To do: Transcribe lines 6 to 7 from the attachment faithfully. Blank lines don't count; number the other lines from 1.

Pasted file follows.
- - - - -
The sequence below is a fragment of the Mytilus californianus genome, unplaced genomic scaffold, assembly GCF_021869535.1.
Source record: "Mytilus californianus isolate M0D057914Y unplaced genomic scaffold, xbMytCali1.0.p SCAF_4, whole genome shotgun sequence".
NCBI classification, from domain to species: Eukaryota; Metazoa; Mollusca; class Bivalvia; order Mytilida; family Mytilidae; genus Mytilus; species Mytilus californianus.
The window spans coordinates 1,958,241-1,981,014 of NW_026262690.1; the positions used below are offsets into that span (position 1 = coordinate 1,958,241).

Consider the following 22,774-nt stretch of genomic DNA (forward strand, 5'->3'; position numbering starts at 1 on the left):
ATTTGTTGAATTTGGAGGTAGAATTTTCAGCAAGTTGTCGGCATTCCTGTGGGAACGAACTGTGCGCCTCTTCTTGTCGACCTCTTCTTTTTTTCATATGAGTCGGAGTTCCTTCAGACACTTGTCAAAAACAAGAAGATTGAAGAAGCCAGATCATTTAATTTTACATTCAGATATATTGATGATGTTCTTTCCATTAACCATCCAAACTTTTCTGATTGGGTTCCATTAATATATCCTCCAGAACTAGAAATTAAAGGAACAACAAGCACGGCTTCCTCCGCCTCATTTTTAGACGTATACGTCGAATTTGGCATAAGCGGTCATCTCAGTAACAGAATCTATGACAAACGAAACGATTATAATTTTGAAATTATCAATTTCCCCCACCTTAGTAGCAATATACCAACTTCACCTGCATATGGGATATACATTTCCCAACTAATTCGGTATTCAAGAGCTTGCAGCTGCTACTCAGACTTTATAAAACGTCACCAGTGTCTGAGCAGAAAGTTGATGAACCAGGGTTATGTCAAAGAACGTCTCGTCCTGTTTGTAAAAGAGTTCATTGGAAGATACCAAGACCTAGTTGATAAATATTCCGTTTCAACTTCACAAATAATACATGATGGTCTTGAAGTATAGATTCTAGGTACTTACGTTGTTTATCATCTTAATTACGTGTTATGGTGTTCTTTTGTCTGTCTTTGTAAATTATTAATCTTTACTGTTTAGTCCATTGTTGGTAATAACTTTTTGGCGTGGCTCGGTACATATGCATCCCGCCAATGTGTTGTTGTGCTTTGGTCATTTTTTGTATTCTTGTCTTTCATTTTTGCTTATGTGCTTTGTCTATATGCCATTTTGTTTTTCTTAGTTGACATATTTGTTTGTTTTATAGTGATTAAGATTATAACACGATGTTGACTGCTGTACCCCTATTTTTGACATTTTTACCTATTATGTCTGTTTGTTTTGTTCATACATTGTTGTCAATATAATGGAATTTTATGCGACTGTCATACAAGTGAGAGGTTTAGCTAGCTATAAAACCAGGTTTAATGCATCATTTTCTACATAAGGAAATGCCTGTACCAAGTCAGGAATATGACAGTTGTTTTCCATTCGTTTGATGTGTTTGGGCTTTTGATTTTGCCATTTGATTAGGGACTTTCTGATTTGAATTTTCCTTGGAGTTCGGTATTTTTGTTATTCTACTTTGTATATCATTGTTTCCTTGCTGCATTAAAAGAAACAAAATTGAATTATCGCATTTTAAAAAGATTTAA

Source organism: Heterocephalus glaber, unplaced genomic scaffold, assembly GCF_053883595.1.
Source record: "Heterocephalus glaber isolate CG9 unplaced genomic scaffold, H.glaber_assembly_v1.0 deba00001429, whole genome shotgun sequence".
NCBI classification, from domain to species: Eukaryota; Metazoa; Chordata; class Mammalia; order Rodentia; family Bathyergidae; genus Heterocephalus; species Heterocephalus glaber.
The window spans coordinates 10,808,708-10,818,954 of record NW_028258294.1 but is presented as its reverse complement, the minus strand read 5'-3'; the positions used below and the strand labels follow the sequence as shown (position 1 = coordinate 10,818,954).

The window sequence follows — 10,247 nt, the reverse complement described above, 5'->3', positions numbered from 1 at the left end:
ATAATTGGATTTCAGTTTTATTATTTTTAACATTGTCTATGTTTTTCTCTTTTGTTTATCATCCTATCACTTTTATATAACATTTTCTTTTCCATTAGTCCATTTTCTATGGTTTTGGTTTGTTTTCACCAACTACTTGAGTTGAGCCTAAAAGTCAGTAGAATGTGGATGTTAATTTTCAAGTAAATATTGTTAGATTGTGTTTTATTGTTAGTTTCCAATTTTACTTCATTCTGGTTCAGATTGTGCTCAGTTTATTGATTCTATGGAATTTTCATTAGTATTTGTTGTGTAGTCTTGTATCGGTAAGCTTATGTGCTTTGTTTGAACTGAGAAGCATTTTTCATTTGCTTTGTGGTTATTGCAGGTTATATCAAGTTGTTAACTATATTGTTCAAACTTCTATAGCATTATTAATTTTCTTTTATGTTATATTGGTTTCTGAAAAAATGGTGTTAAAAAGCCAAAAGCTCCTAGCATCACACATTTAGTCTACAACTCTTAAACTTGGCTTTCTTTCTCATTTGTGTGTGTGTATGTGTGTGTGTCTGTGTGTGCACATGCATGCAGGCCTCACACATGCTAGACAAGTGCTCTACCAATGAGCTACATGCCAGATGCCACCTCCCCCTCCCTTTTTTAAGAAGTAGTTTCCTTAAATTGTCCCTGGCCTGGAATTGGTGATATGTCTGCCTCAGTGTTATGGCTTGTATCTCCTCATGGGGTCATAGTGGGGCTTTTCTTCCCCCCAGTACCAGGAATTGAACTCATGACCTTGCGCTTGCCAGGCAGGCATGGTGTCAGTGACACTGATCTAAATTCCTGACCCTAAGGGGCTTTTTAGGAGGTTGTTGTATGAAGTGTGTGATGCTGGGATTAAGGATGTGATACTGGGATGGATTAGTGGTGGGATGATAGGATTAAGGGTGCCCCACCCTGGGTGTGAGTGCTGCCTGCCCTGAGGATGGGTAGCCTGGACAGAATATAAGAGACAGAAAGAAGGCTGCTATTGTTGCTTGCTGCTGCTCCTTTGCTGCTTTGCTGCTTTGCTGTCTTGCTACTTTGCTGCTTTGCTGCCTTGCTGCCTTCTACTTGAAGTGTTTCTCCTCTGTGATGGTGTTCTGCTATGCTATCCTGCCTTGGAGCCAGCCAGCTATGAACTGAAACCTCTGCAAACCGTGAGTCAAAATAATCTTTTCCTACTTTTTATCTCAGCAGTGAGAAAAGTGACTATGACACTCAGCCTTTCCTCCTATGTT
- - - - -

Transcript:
ATTTGTTGAATTTGGAGGTAGAATTTTCAGCAAGTTGTCGGCATTCCTGTGGGAACGAACTGTGCGCCTCTTCTTGTCGACCTCTTCTTTTTTTCATATGAGTCGGAGTTCCTTCAGACACTTGTCAAAAACAAGAAGATTGAAGAAGCCAGATCATTTAATTTTACATTCAGATATATTGATGATGTTCTTTCCATTAACCATCCAAACTTTTCTGATTGGGTTCCATTAATATATCCTCCAGAACTAGAAATTAAAGGAACAACAAGCACGGCTTCCTCCGCCTCATTTTTAGACGTATACGTCGAATTTGGCATAAGCGGTCATCTCAGTAACAGAATCTATGACAAACGAAACGATTATAATTTTGAAATTATCAATTTCCCCCACCTTAGTAGCAATATACCAACTTCACCTGCATATGGGATATACATTTCCCAACTAATTCGGTATTCAAGAGCTTGCAGCTGCTACTCAGACTTTATAAAACGTCACCAGTGTCTGAGCAGAAAGTTGATGAACCAGGGTTATGTCAAAGAACGTCTCGTCCTGTTTGTAAAAGAGTTCATTGGAAGATACCAAGACCTAGTTGATAAATATTCCGTTTCAACTTCACAAATAATACATGATGGTCTTGAAGTATAGATTCTAGGTACTTACGTTGTTTATCATCTTAATTACGTGTTATGGTGTTCTTTTGTCTGTCTTTGTAAATTATTAATCTTTACTGTTTAGTCCATTGTTGGTAATAACTTTTTGGCGTGGCTCGGTACATATGCATCCCGCCAATGTGTTGTTGTGCTTTGGTCATTTTTTGTATTCTTGTCTTTCATTTTTGCTTATGTGCTTTGTCTATATGCCATTTTGTTTTTCTTAGTTGACATATTTGTTTGTTTTATAGTGATTAAGATTATAACACGATGTTGACTGCTGTACCCCTATTTTTGACATTTTTACCTATTATGTCTGTTTGTTTTGTTCATACATTGTTGTCAATATAATGGAATTTTATGCGACTGTCATACAAGTGAGAGGTTTAGCTAGCTATAAAACCAGGTTTAATGCATCATTTTCTACATAAGGAAATGCCTGTACCAAGTCAGGAATATGACAGTTGTTTTCCATTCGTTTGATGTGTTTGGGCTTTTGATTTTGCCATTTGATTAGGGACTTTCTGATTTGAATTTTCCTTGGAGTTCGGTATTTTTGTTATTCTACTTTGTATATCATTGTTTCCTTGCTGCATTAAAAGAAACAAAATTGAATTATCGCATTTTAAAAAGATTTAA

Source organism: Heterocephalus glaber, unplaced genomic scaffold, assembly GCF_053883595.1.